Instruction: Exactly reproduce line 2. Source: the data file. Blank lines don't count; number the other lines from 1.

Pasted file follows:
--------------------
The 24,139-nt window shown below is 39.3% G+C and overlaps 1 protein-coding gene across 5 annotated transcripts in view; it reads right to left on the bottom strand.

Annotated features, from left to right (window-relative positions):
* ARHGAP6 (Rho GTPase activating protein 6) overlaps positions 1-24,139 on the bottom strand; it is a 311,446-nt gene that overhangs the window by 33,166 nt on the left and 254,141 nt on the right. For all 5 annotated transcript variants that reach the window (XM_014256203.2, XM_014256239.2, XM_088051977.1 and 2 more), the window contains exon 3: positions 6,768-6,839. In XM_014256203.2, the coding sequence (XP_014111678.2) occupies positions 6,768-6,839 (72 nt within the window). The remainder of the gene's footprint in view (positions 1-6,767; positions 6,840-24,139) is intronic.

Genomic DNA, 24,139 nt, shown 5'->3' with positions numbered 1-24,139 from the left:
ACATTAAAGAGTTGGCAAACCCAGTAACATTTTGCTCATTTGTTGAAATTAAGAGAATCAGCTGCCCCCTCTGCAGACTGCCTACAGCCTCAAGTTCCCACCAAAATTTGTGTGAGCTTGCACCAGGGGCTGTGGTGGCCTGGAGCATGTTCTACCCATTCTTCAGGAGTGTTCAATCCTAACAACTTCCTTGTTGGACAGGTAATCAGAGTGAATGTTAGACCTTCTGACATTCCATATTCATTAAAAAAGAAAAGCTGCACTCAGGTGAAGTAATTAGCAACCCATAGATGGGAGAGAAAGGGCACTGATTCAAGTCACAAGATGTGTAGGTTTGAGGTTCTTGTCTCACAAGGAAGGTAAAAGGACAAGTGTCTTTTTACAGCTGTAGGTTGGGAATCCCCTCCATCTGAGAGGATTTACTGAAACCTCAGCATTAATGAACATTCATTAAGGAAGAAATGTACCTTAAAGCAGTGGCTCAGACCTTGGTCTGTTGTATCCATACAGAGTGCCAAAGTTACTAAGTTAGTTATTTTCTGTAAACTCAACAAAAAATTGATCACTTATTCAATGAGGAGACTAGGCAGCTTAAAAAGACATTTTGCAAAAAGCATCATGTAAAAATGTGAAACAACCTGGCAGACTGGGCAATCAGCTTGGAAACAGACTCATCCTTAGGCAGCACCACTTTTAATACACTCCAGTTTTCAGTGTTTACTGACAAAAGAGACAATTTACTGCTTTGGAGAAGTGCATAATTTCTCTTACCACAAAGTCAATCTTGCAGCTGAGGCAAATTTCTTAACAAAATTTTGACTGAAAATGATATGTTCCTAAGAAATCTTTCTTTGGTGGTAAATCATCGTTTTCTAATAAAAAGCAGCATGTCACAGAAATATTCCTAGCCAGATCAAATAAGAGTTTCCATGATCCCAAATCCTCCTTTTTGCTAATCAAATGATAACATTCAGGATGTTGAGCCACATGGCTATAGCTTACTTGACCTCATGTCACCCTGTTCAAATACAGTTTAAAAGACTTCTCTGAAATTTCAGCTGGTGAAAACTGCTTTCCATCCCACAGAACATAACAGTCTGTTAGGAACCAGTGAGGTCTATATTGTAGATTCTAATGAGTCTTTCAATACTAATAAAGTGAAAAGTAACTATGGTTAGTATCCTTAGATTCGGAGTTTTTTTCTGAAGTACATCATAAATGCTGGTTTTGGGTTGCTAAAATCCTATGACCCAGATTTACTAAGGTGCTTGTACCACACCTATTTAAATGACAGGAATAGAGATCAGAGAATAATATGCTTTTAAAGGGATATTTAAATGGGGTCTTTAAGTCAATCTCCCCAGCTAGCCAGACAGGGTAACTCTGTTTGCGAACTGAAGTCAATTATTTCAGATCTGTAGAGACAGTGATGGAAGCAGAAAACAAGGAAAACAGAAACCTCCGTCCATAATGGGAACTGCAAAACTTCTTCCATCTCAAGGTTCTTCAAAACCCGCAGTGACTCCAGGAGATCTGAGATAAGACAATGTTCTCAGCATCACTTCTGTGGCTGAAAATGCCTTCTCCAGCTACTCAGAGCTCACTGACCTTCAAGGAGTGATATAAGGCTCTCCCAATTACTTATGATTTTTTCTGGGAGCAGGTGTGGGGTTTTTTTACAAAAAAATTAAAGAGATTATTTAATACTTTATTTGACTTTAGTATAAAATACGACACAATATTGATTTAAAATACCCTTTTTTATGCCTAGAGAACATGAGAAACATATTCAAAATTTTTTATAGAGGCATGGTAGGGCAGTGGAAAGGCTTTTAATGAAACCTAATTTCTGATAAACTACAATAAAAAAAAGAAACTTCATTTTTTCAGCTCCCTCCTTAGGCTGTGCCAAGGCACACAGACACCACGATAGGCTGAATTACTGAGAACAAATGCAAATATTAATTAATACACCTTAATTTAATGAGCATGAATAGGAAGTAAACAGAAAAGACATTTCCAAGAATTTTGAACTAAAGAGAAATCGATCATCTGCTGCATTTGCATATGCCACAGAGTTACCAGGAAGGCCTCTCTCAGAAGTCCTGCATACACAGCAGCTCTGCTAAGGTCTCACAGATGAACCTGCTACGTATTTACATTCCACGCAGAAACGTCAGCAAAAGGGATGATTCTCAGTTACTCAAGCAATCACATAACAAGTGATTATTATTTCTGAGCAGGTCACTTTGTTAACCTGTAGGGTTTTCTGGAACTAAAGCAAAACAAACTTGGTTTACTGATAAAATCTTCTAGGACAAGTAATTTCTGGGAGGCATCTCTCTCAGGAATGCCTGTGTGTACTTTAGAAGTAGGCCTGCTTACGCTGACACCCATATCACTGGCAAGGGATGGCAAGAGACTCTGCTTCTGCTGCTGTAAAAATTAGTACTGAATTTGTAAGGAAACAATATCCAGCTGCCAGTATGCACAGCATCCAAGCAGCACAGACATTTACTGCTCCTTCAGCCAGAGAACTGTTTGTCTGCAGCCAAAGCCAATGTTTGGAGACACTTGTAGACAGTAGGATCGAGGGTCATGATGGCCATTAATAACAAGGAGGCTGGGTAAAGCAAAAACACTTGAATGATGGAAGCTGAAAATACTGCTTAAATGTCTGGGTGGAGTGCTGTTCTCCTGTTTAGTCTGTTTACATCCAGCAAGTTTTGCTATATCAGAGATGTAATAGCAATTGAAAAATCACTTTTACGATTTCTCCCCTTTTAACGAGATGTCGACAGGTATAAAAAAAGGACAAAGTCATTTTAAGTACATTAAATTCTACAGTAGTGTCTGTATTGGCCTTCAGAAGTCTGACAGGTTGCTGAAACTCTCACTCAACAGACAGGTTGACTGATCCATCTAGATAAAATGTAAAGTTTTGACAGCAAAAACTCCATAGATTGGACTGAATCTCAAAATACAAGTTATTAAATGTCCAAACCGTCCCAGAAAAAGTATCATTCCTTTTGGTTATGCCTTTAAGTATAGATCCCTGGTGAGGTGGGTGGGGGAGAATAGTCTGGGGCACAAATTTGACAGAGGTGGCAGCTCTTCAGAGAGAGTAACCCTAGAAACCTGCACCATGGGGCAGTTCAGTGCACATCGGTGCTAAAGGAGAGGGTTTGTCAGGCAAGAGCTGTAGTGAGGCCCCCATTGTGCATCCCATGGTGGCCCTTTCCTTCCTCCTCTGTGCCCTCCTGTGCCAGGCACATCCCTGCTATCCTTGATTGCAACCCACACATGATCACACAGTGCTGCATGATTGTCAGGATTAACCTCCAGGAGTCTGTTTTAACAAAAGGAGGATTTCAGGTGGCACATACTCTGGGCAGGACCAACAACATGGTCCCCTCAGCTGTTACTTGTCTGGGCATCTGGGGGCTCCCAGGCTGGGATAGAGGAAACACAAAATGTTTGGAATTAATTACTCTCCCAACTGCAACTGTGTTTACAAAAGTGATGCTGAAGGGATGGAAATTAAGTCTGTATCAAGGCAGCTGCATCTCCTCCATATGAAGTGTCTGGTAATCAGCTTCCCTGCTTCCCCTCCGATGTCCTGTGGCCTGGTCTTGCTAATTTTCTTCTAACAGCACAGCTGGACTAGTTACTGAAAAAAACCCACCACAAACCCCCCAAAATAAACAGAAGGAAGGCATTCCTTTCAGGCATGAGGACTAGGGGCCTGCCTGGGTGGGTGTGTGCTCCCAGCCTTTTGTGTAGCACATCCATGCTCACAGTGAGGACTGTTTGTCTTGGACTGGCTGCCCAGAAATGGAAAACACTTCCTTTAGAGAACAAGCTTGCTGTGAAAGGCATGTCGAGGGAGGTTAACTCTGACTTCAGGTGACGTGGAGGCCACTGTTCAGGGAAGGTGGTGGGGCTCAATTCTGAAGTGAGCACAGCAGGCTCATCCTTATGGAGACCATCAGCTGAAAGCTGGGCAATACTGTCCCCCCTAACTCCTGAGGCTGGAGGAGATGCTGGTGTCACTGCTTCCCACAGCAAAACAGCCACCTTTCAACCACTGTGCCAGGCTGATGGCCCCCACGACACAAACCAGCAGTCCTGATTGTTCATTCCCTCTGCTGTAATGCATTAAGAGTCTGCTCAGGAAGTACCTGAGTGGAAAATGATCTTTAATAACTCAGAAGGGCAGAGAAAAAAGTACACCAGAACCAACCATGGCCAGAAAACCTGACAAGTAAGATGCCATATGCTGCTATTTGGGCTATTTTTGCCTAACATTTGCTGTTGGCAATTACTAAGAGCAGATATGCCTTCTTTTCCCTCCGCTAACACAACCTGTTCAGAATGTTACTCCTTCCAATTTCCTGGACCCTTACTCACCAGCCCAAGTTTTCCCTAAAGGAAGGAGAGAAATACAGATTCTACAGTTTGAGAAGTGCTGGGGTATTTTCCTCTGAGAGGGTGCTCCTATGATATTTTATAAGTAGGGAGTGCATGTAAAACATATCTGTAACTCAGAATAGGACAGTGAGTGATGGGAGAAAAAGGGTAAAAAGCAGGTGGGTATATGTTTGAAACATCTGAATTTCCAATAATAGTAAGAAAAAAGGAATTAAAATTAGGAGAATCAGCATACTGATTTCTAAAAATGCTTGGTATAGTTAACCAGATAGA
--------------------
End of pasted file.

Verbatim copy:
Annotated features, from left to right (window-relative positions):